Former Liverpool manager Gerard Houllier dies aged 73


Former Liverpool manager Gerard Houllier has died at the age of 73

Gerrard Houllier dies at the age of 73

The Frenchman, who also managed Paris Saint-Germain and Lyon, had a long history of medical issues, most notably a heart problem, but the cause of his death remains unknown.

French radio station RMC sport and sports newspaper L'Equipe have reported Houllier died after having a heart operation in Paris.

A fan favourite at Anfield, Houllier suffered a life-threatening vascular problem during a Premier League match against Leeds in 2001.

He was quickly rushed to hospital and later needed 11 hours of open-heart surgery after suffering a heart conditions known as 'dissection of the aorta'.

Houllier arrived at Liverpool in the summer of 1998, initially as joint-manager with Roy Evans before taking sole charge just four months later.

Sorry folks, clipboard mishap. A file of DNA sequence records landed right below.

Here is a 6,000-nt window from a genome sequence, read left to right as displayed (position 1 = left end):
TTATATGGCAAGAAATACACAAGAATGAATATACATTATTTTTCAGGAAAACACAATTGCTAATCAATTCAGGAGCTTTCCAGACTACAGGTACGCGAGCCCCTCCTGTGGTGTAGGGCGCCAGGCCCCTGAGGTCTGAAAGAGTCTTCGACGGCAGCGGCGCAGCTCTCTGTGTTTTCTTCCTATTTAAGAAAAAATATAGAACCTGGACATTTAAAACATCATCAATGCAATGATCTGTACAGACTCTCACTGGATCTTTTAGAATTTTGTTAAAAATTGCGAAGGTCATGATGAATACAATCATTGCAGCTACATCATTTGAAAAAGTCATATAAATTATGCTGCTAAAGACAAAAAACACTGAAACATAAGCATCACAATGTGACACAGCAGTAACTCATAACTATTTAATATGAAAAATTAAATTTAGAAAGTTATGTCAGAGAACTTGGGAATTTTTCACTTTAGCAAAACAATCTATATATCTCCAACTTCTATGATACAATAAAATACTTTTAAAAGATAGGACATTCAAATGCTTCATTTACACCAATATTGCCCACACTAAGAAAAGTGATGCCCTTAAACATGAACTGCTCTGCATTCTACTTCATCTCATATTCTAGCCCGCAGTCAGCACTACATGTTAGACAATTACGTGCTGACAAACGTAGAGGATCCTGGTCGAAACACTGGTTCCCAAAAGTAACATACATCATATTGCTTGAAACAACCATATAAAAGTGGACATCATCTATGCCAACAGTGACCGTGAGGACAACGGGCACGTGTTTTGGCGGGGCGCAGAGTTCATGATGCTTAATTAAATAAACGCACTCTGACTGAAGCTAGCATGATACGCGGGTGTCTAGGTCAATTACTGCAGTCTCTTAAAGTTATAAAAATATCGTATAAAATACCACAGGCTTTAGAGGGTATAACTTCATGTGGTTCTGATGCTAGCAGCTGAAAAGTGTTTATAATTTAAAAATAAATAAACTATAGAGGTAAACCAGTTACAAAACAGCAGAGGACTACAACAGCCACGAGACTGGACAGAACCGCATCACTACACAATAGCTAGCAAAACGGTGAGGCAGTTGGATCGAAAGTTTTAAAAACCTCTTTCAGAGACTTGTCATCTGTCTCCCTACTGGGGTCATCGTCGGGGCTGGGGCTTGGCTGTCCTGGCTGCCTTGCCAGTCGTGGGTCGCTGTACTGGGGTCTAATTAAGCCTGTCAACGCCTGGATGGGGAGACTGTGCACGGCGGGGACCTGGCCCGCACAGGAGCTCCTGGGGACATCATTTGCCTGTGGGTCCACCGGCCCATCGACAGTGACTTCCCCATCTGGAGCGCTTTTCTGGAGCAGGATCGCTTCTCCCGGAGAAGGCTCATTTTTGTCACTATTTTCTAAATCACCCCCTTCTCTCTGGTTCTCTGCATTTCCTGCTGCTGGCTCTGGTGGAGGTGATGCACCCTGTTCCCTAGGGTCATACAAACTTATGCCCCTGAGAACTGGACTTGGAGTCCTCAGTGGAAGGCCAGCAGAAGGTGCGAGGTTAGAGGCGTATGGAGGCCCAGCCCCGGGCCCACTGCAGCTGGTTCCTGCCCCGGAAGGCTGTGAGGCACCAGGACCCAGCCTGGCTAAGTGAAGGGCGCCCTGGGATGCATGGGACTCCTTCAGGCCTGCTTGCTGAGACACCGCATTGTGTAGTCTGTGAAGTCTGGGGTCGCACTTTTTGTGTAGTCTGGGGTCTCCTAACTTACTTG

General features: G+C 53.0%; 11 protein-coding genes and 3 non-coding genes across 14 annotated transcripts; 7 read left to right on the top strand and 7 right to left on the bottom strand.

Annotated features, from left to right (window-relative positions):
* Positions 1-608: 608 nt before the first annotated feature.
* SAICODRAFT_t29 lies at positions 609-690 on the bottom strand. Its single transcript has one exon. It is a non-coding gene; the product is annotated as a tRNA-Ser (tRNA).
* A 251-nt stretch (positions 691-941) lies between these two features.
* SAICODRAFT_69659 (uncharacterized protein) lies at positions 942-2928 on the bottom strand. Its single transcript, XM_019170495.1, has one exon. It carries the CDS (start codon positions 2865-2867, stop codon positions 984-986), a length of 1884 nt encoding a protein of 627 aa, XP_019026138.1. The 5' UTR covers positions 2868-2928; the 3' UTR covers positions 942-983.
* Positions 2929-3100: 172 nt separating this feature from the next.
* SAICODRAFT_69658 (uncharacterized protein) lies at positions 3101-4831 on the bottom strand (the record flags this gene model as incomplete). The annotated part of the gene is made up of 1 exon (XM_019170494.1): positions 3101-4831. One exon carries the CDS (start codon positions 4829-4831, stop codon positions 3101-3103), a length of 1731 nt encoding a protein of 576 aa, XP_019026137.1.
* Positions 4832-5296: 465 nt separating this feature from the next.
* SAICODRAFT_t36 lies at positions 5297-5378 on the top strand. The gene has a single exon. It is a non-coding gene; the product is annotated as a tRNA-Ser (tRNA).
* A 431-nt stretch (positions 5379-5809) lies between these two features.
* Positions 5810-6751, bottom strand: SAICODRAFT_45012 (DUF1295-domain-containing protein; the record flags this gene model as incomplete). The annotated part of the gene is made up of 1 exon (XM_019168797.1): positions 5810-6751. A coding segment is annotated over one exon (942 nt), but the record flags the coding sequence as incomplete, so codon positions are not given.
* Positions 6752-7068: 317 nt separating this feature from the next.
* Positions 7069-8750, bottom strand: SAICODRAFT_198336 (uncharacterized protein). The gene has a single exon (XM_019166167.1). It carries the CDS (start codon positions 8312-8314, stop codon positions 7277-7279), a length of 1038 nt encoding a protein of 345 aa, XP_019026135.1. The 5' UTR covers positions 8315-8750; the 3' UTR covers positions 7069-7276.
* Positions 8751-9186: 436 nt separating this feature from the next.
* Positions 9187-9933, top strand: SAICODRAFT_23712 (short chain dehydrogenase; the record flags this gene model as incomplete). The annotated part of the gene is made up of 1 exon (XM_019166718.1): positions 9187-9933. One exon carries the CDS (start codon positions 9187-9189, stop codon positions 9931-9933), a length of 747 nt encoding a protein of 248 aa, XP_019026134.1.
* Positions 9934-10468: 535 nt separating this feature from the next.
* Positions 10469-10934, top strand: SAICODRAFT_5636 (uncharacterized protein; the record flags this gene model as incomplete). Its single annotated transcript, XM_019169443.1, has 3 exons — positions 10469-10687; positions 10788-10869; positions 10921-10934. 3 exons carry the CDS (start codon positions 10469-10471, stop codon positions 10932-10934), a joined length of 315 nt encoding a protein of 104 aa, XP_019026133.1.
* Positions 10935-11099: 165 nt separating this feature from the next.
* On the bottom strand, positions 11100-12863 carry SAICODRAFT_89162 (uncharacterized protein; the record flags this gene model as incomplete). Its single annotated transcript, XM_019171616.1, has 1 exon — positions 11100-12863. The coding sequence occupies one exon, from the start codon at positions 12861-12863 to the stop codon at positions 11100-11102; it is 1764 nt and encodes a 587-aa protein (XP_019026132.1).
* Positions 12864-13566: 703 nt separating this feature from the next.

He oversaw a major rebuilding of the first-team squad, signing the likes of Sami Hyypia, Dietmar Hamann and Vladimir Spicer, and changed the tactical philosophy to make them a force once again.

Houllier's methods quickly brought rewards as the Reds won a unique treble in 2000-01, as well as a third-place finish in the Champions League.

In 2002 Houllier was awarded the Legion d'Honneur - one of France's top civil awards.

He was largely credited with laying the foundations for the national team's dominance of world football following the establishment of the French academy system.

Players that came through the system helped France win the World Cup in 1998 and the European Championship in 2000.

And Houllier, a former English teacher, was also seconds from taking France to the 1994 World Cup before losing to Bulgaria at the Parc des Princes.

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